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Fascinating history, but a disappointing book
on 21 December 2000
Blumlein is one of the unsung heroes of 20th century electronics; if you're reading this review then you're probably one of the very few who recognise his name. Even Turing has a higher profile, their common history of inventions that were unrecognised for the breadth of their usefulness until after their untimely deaths being a strange parallel between them.
He's famous for inventing major portions of almost every pre-war electronic invention that's still significant; long distance telephony, stereo sound, electronically scanned TV and finally microwave radar. Sadly this led to his death in a wartime aircrash, test-flying a highly secret H2S radar set.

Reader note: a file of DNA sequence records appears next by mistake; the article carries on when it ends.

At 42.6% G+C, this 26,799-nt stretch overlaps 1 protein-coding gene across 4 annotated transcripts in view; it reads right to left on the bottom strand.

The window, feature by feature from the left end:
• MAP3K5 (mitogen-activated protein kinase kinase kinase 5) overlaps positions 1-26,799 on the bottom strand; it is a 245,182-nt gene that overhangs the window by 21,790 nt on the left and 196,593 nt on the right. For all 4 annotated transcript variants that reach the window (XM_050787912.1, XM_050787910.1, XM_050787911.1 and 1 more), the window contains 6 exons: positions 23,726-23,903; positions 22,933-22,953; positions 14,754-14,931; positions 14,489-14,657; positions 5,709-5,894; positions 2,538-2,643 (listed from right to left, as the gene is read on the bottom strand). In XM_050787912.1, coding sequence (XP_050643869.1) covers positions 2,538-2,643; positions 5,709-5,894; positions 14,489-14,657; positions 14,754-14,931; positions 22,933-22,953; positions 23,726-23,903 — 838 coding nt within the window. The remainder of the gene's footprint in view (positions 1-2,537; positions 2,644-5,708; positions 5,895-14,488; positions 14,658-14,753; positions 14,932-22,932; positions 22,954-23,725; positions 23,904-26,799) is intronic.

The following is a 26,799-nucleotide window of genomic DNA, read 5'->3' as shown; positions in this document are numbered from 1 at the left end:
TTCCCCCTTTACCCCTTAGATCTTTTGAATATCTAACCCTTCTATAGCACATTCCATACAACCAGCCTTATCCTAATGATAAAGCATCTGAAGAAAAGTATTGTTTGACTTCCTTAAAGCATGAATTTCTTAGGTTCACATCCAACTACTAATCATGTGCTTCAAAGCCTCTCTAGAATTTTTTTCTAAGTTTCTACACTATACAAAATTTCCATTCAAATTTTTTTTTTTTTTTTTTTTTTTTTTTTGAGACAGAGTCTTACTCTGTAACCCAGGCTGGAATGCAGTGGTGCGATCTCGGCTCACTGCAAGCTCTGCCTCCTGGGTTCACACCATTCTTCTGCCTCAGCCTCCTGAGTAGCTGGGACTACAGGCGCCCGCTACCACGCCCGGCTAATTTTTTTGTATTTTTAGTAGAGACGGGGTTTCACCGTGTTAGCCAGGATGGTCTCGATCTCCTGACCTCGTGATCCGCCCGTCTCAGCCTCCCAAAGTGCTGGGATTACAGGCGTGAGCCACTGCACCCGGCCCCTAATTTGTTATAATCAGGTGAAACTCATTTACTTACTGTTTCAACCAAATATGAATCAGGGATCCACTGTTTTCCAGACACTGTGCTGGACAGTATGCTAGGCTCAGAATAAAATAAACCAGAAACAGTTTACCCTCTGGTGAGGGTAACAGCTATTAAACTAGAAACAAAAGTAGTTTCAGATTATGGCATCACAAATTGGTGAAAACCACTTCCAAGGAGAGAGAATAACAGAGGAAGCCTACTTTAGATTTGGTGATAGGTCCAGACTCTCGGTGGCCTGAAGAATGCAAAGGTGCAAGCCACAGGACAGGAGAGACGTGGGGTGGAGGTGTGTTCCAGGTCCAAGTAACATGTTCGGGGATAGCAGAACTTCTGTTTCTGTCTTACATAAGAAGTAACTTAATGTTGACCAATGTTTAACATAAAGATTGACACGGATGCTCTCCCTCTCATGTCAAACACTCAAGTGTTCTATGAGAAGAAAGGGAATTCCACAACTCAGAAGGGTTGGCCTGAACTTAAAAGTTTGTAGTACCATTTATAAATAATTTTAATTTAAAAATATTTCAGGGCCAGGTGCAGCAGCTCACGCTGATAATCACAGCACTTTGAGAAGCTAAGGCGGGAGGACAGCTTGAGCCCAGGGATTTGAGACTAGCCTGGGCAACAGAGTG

It's hard to say where this book goes wrong, but somehow it never manages to capture the enthusiasm that any reader will begin to expect is due. Blumlein himself was an amateur pilot and quite an adventurer, yet the book portrays him as someone who never left the lab. Each invention is portrayed with enough detail to bore the uninterested, yet is still vague enough to annoy the technophile and certainly not to inform them.
The final section is on the fatal aircrash itself, treated with a plane-spotter's attention to detail. If only this detail could have been applied to some of the innovation earlier on, then the book might at least have satisfied those interested in the electronics.
Blumlein still deserves a better biography.